Yes Julie, I was framing it from an owners perspective…

        In the case that your in an organization you have no control over, I would just ignore them. Shut them off. They’re not worth your time or space. Stay away. Period.

        I draw the line in this case, regardless of who’s involved. Get rid of them or me.

        There is nothing to be gained by enduring idiots, or putting up with nonsense.

        I like your last tip; just leave. There are plenty of healthy professional environments to invest your life in.



        • Julie Walraven on June 7, 2011 at 3:48 pm

          I’ve done it myself in the past. You can destroy yourself trying to please people who are never going to be pleased or you can follow your dreams and find happiness. I’ll vote for happiness any day. Nothing is worth being unhappy or jumpy all of your life.



  2. Kimba Green on June 7, 2011 at 9:04 am

    Work Place Bullies! They get away with it because they can.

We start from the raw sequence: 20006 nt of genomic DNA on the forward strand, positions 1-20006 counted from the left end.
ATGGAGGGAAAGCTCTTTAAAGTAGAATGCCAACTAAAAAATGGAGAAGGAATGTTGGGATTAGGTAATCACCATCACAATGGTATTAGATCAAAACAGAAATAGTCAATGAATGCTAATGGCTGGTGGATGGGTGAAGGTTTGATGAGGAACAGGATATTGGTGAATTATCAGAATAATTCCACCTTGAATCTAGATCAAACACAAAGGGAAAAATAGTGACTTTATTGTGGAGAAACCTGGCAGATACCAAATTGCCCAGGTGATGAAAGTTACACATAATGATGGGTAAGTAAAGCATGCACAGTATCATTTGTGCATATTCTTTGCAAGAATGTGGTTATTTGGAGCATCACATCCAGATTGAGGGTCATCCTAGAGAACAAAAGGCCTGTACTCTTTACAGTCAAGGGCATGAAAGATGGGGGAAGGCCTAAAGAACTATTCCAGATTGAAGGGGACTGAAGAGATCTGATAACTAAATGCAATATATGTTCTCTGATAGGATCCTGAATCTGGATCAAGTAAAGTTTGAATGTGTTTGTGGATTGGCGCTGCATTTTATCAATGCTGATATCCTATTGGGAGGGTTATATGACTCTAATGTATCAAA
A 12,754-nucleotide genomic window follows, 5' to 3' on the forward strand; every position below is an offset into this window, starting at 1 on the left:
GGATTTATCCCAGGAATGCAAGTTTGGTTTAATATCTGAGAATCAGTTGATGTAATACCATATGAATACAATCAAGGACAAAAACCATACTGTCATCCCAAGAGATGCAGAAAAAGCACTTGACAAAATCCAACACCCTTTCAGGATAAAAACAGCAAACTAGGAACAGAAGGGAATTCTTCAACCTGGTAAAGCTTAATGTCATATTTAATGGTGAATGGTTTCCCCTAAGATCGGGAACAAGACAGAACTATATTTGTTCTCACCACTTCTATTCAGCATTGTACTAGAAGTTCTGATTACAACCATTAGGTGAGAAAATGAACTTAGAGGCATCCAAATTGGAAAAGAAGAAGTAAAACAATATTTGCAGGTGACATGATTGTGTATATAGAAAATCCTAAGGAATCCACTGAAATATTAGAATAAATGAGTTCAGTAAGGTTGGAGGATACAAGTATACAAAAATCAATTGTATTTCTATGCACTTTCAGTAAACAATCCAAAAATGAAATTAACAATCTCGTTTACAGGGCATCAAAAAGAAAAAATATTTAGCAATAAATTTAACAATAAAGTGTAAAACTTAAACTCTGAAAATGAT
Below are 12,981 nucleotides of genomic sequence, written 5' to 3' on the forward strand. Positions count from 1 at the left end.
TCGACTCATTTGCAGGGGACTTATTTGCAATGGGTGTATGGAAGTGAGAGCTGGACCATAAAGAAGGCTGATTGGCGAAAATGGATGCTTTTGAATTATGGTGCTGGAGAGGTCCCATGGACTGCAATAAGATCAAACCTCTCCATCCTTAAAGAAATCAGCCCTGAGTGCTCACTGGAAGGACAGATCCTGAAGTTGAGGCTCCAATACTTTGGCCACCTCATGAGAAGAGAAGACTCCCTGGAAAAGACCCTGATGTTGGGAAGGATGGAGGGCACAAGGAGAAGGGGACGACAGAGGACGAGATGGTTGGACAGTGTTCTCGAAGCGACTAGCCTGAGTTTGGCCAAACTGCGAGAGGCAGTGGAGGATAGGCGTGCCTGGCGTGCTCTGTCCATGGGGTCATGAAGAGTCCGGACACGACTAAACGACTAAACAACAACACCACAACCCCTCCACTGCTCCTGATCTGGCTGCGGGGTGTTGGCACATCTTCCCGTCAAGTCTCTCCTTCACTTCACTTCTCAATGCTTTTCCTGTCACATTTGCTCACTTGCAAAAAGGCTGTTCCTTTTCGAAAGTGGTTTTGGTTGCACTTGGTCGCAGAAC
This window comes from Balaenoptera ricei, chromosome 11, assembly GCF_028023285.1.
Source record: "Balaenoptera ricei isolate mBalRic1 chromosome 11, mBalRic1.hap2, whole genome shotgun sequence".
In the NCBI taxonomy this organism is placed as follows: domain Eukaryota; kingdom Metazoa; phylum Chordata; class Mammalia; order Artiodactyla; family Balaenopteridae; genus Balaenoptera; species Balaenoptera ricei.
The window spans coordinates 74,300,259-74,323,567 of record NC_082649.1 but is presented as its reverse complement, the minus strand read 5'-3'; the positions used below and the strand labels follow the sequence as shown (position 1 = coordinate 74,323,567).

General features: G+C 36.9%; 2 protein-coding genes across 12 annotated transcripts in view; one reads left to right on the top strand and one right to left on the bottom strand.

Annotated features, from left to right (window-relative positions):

• Julie Walraven on June 7, 2011 at 9:07 am

      True enough, Kimba and you know that it happens everywhere. How are you?



  3. Ed Han on June 8, 2011 at 9:07 am

    Julie, I think we’ve all encountered a toxic personality in the places we spend a lot of time. But honestly, I very often find these things are just miscommunications. So I absolutely agree with starting with a conversation: this can be a way to avoid creating friction when it isn’t necessary.



    • Julie Walraven on June 17, 2011 at 3:42 pm

      True enough, Ed, and I missed your comment. But I know that there are times when you can communicate until you are blue in the face and the other person will not listen. Their behavior will continue and it will hurt the whole organization. Follow up post is in the writing stage right now.



  4. Julie Walraven on December 11, 2011 at 5:04 pm

    Brandon, I think perhaps we aren’t speaking of the same type of personality… most people don’t find them fun to be with. Meeting different people is great and I agree that differences make for uniqueness but when someone is truly operating out of a toxic personality, their goal is to destroy those around them, especially anyone who is successful or has people who likes them.